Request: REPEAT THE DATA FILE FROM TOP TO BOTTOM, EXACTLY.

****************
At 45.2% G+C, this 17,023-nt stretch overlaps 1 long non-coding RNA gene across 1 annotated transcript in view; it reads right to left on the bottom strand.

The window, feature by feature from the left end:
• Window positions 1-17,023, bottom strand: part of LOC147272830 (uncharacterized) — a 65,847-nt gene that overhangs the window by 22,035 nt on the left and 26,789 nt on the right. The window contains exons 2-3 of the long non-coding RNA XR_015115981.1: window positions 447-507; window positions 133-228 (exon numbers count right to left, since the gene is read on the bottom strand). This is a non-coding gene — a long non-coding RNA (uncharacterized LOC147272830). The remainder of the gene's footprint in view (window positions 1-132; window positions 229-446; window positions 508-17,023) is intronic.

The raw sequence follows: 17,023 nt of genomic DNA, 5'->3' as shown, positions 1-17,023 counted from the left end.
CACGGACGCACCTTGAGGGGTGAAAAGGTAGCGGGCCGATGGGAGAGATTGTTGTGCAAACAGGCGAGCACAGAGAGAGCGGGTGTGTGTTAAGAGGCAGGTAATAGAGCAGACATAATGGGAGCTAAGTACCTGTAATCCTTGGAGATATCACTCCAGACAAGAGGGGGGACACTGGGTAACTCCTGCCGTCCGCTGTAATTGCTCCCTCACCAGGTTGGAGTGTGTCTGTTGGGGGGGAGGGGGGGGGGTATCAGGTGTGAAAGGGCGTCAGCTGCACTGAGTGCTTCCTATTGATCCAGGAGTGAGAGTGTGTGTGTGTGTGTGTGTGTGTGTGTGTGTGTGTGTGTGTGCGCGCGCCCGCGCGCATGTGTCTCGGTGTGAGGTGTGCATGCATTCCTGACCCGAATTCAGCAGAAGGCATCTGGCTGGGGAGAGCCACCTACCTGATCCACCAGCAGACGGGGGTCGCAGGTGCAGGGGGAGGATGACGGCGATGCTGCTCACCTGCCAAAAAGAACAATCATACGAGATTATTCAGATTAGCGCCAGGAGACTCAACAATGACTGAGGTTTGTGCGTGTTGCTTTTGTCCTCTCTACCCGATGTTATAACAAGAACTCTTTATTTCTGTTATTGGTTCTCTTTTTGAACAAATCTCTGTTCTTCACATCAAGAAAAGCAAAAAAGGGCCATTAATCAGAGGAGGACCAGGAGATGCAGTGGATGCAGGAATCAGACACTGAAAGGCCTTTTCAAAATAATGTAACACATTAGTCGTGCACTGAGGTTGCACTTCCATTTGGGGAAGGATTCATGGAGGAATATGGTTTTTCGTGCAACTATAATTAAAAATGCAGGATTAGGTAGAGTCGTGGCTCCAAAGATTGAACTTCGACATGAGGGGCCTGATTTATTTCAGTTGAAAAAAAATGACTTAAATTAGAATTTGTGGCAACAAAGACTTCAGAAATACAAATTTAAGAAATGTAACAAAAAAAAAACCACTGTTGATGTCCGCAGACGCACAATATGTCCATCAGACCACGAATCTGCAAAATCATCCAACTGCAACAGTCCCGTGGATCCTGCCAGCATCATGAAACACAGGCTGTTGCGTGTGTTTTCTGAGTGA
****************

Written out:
At 45.2% G+C, this 17,023-nt stretch overlaps 1 long non-coding RNA gene across 1 annotated transcript in view; it reads right to left on the bottom strand.

The window, feature by feature from the left end:
• Window positions 1-17,023, bottom strand: part of LOC147272830 (uncharacterized) — a 65,847-nt gene that overhangs the window by 22,035 nt on the left and 26,789 nt on the right. The window contains exons 2-3 of the long non-coding RNA XR_015115981.1: window positions 447-507; window positions 133-228 (exon numbers count right to left, since the gene is read on the bottom strand). This is a non-coding gene — a long non-coding RNA (uncharacterized LOC147272830). The remainder of the gene's footprint in view (window positions 1-132; window positions 229-446; window positions 508-17,023) is intronic.

The raw sequence follows: 17,023 nt of genomic DNA, 5'->3' as shown, positions 1-17,023 counted from the left end.
CACGGACGCACCTTGAGGGGTGAAAAGGTAGCGGGCCGATGGGAGAGATTGTTGTGCAAACAGGCGAGCACAGAGAGAGCGGGTGTGTGTTAAGAGGCAGGTAATAGAGCAGACATAATGGGAGCTAAGTACCTGTAATCCTTGGAGATATCACTCCAGACAAGAGGGGGGACACTGGGTAACTCCTGCCGTCCGCTGTAATTGCTCCCTCACCAGGTTGGAGTGTGTCTGTTGGGGGGGAGGGGGGGGGGTATCAGGTGTGAAAGGGCGTCAGCTGCACTGAGTGCTTCCTATTGATCCAGGAGTGAGAGTGTGTGTGTGTGTGTGTGTGTGTGTGTGTGTGTGTGTGTGTGCGCGCGCCCGCGCGCATGTGTCTCGGTGTGAGGTGTGCATGCATTCCTGACCCGAATTCAGCAGAAGGCATCTGGCTGGGGAGAGCCACCTACCTGATCCACCAGCAGACGGGGGTCGCAGGTGCAGGGGGAGGATGACGGCGATGCTGCTCACCTGCCAAAAAGAACAATCATACGAGATTATTCAGATTAGCGCCAGGAGACTCAACAATGACTGAGGTTTGTGCGTGTTGCTTTTGTCCTCTCTACCCGATGTTATAACAAGAACTCTTTATTTCTGTTATTGGTTCTCTTTTTGAACAAATCTCTGTTCTTCACATCAAGAAAAGCAAAAAAGGGCCATTAATCAGAGGAGGACCAGGAGATGCAGTGGATGCAGGAATCAGACACTGAAAGGCCTTTTCAAAATAATGTAACACATTAGTCGTGCACTGAGGTTGCACTTCCATTTGGGGAAGGATTCATGGAGGAATATGGTTTTTCGTGCAACTATAATTAAAAATGCAGGATTAGGTAGAGTCGTGGCTCCAAAGATTGAACTTCGACATGAGGGGCCTGATTTATTTCAGTTGAAAAAAAATGACTTAAATTAGAATTTGTGGCAACAAAGACTTCAGAAATACAAATTTAAGAAATGTAACAAAAAAAAAACCACTGTTGATGTCCGCAGACGCACAATATGTCCATCAGACCACGAATCTGCAAAATCATCCAACTGCAACAGTCCCGTGGATCCTGCCAGCATCATGAAACACAGGCTGTTGCGTGTGTTTTCTGAGTGA